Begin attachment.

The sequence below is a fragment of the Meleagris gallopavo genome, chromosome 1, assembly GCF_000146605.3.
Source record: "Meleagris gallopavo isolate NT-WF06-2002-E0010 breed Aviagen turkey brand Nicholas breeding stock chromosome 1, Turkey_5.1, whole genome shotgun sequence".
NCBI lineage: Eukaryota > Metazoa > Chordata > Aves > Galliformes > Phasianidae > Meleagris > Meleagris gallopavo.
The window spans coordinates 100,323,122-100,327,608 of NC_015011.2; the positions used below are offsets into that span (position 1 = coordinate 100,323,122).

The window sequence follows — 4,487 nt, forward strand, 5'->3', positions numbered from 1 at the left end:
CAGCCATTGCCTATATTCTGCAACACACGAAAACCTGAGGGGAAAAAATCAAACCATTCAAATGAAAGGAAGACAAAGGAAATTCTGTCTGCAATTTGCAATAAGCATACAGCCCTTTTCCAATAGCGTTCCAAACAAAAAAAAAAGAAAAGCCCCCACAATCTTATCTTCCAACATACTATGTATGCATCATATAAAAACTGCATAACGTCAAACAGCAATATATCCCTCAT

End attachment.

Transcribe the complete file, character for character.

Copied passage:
The sequence below is a fragment of the Meleagris gallopavo genome, chromosome 1, assembly GCF_000146605.3.
Source record: "Meleagris gallopavo isolate NT-WF06-2002-E0010 breed Aviagen turkey brand Nicholas breeding stock chromosome 1, Turkey_5.1, whole genome shotgun sequence".
NCBI lineage: Eukaryota > Metazoa > Chordata > Aves > Galliformes > Phasianidae > Meleagris > Meleagris gallopavo.
The window spans coordinates 100,323,122-100,327,608 of NC_015011.2; the positions used below are offsets into that span (position 1 = coordinate 100,323,122).

The window sequence follows — 4,487 nt, forward strand, 5'->3', positions numbered from 1 at the left end:
CAGCCATTGCCTATATTCTGCAACACACGAAAACCTGAGGGGAAAAAATCAAACCATTCAAATGAAAGGAAGACAAAGGAAATTCTGTCTGCAATTTGCAATAAGCATACAGCCCTTTTCCAATAGCGTTCCAAACAAAAAAAAAAGAAAAGCCCCCACAATCTTATCTTCCAACATACTATGTATGCATCATATAAAAACTGCATAACGTCAAACAGCAATATATCCCTCAT